Open source and the instant baseline

Using open source creates an instant baseline for any project. This baseline not only includes working programs, but also requirements, documentation, support procedures, and education material.

I am still cruising through the Standish Group report that claims " Free Open Source Software Is Costing Vendors $60 Billion " and I came across one very interesting gem that I think helps to explain some of my previous thoughts on why IBM isn't pushing any open source for SOA.

I theorized that IBM is threatened by open source SOA tools as many of them meet the full requirements that enterprises look for.

I still think that's true and I think a big part of that is because open source products have improved so dramatically they set a baseline for functionality and cost where users are not willing to pay the extortion fees that big vendors charge for upfront licensing.

Using open source creates an instant baseline for any project. This baseline not only includes working programs, but also requirements, documentation, support procedures, and education material. In many cases, especially in infrastructure software, the baseline is a fully developed and working system. Many applications and service components are fully functional and can be used immediately. Other applications and components provide a firm baseline around which to develop a more elaborate system. Using DARTS and other data, Standish Group has concluded that 11% of all new commercial software requirements are being satisfied by open source solutions and components. This does not include the application service providers (ASPs) that are using open source software to service their clients, with products ranging from ERP to project management.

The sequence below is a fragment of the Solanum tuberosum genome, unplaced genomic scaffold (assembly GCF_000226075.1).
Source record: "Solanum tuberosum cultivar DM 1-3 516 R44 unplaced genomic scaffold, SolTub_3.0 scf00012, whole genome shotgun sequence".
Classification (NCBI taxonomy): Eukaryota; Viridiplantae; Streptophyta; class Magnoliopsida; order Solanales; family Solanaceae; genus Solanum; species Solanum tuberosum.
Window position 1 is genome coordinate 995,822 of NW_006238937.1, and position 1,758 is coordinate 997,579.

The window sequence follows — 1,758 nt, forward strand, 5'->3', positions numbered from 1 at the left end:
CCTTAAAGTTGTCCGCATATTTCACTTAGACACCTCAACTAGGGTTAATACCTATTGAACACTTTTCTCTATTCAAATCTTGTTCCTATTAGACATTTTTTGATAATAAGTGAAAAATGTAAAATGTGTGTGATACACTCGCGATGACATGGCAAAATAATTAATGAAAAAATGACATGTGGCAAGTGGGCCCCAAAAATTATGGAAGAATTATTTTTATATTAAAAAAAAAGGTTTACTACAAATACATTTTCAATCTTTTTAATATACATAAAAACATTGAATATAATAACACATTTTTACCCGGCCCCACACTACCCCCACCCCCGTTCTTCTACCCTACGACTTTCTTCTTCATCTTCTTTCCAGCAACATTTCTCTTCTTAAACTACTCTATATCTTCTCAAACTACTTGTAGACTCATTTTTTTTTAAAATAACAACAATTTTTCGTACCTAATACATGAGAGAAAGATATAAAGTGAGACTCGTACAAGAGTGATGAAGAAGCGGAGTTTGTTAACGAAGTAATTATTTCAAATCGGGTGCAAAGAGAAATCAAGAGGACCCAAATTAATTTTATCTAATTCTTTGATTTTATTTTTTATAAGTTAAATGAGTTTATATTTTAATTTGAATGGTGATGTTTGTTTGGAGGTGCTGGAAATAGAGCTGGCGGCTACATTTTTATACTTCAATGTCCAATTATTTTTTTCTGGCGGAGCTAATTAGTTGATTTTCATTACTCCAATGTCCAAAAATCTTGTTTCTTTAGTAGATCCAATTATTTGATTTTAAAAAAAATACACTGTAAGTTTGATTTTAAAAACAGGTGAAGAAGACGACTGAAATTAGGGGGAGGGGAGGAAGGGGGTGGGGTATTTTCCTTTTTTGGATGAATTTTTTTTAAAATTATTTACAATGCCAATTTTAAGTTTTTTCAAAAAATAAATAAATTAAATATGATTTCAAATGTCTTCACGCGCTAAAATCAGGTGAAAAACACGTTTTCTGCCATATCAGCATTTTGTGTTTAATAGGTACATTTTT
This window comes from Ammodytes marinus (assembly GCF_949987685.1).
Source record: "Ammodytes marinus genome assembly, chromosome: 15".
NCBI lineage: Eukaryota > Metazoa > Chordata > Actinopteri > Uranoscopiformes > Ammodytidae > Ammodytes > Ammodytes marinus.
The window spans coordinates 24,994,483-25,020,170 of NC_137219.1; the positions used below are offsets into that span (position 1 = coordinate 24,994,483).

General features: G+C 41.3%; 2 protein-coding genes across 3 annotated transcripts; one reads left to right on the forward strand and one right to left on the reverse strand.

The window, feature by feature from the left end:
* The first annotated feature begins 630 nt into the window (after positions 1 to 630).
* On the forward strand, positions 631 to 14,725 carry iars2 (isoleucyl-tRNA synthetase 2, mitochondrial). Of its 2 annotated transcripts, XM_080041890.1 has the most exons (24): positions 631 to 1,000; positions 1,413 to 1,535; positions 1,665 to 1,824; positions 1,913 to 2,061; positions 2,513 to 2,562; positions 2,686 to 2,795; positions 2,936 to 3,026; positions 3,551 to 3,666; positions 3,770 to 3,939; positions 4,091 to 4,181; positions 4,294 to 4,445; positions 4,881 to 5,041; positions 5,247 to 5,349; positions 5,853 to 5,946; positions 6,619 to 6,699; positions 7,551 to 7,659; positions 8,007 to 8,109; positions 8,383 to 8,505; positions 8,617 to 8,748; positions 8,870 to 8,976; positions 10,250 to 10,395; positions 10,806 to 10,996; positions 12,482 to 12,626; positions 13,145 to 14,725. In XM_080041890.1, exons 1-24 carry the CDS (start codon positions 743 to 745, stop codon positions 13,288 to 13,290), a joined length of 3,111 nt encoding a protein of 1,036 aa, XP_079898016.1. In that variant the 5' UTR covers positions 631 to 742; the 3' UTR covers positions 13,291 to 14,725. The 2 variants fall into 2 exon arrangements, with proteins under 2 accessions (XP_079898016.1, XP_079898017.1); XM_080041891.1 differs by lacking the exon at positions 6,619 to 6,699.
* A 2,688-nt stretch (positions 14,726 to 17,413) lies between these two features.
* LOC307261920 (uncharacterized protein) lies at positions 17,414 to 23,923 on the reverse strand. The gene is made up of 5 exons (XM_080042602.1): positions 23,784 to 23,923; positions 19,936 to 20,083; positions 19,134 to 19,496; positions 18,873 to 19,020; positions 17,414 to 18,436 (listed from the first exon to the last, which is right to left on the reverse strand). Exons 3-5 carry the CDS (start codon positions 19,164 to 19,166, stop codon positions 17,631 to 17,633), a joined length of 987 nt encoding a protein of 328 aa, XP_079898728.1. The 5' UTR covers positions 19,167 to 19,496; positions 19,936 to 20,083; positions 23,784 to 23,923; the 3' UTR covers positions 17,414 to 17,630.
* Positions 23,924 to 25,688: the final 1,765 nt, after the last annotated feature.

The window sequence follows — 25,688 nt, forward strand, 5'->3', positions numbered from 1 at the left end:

This baseline notion is also interesting as products like JBoss used to be considered just for development with BEA for production, but over the last 2 years or that sentiment has changed with lots of JBoss is production.

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About the author

Dave Rosenberg has more than 15 years of technology and marketing experience that spans from Bell Labs to startup IPOs to open-source and cloud software companies. He is CEO and founder of Nodeable, co-founder of MuleSoft, and managing director for Hardy Way. He is an adviser to DataStax, IT Database, and Puppet Labs.

 

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